Everyone slept well – the beds are awesome. We woke up (a few of us had to be awakened, actually) and had breakfast before heading off to Mrs. G’s mother’s school in the slums – the Molar Bund school. We were received warmly by Mrs. G’s mother, who escorted us into a classroom where she explained her incredible story about starting the school and really making a difference in these children’s lives.
We also met Shari Daniels, a kind American volunteer who works at the school. During our conversation, a knock on the door called for Shari’s attention; it was some of the boys in the equivalent of our 11th grade who have participated in a three-month English intensive program. Shari explained to us that they go to the Molar Bund School in addition to their government-run school. She went down the line asking them how many of their teachers at the government school had showed up to teach them so far – all the boys said either one or two out of their four or five teachers had come to teach them – and school has been in session for a month already. I could hardly believe what I heard. It really showed me how determined these kids are to receive an education. I’m not sure how many kids I know would willingly attend an additional three months of school, and also spend an extra four hours a day at school like these students at Molar Bund.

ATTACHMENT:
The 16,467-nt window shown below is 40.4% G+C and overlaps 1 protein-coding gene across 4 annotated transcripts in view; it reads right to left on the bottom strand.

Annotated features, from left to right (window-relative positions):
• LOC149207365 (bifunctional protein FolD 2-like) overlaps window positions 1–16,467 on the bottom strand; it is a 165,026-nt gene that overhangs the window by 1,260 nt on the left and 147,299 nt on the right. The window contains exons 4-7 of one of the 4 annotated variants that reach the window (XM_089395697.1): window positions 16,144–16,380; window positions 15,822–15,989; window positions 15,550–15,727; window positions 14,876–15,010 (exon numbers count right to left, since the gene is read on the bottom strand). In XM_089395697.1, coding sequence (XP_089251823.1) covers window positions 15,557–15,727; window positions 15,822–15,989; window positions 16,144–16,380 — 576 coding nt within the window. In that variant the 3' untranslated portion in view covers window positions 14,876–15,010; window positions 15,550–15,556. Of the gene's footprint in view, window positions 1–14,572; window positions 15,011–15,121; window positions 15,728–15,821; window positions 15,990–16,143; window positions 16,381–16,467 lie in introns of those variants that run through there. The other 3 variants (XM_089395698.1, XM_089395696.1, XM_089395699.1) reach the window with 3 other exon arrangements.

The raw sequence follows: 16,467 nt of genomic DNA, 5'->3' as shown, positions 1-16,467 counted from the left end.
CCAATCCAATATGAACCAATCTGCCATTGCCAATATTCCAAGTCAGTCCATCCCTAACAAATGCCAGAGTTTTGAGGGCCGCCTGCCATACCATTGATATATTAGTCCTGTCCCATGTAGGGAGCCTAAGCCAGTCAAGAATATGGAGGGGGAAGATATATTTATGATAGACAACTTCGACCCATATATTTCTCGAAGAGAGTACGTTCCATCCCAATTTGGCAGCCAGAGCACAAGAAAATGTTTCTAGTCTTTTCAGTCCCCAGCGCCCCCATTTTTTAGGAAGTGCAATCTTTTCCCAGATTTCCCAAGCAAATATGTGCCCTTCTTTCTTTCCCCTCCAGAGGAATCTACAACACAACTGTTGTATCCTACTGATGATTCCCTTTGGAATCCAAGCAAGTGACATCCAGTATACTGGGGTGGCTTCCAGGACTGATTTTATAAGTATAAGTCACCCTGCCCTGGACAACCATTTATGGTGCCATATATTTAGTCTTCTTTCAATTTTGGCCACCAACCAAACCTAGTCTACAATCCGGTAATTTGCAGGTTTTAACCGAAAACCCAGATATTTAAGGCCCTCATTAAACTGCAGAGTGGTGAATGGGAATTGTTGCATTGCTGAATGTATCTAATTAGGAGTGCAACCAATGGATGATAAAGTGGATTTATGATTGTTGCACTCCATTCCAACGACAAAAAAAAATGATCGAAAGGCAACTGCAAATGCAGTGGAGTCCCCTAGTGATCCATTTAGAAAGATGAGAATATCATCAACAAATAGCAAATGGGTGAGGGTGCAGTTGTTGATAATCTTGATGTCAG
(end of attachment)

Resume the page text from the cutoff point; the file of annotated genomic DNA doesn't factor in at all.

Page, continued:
Shari told us the most incredible story about the teenage boys. Apparently she told the boys that if they came in to the school extra days to help paint the school, she would give them a treat at the end of the month. So the boys came in and painted, and after a month she took them out to McDonalds. They took a taxi, and Shari sat in the front. During the ride, she felt the boys reaching over her shoulders and putting their hands in front of her face. She asked what they were doing, and they explained that they had never felt air conditioning in a car before. So they turned on the heat so they could experience that as well. The boys ordered their food at McDonalds, and got an ice cream treat at the end. Walking with the boys, Shari turned around at one point and saw that the boys were gone! Naturally she panicked. She then saw them without their ice cream, and upon questioning the boys as to where their ice cream was, they said that they gave it to some little kids who were starving. The boys asked Shari if she was mad at them, and she responded saying that of course she wasn’t. I couldn’t believe that these boys worked for a month for this special treat, and in an instant, they were so selfless as to give little hungry children their ice cream on such a hot day. Shari said that these boys knew exactly what it felt like to be hungry because before being taken in to the Molar Bund School, ten years ago they were just like those little kids on the street. I have no words to explain how inspired and amazed I was by their actions. It really shows the type of people these kids are, especially after being at the Molar Bund School. Life in the slums was mind-boggling. I had never seen anything like it before. Many people live in the most makeshift of homes. Buildings are run down, and kids are using the streets for their bathrooms. Apparently the Molar Bund slum is one of the better-off slums (that sounds like an oxymoron). Other slums don’t have government-subsidized construction going on. What really brightened my day was seeing all the kids in the Molar Bund School. They had the biggest smiles on their faces and greeted us with warm “hellos” and friendly waves. They absolutely loved the attention and getting their pictures taken. We were introduced to many classes and classrooms, and teachers told the kids to perform little songs with hand gestures. Smiles spanned everyone’s faces as we watched them giving these adorable little performances. Even writing this blog right now I notice that I have a smile on my face just thinking about these children! I really can’t even describe in words how precious these kids are! We also visited the Molar Bund daycare center where we saw the even younger kids who also performed for us and smiled so brightly. When the car pulled up at the daycare, we definitely drew attention – enough attention that when we entered the daycare, around 30 kids and adults lined up against the gate to the daycare, just watching us. The attention we received surprised me. I knew that people would see us as different, but I was shocked by the focus on us.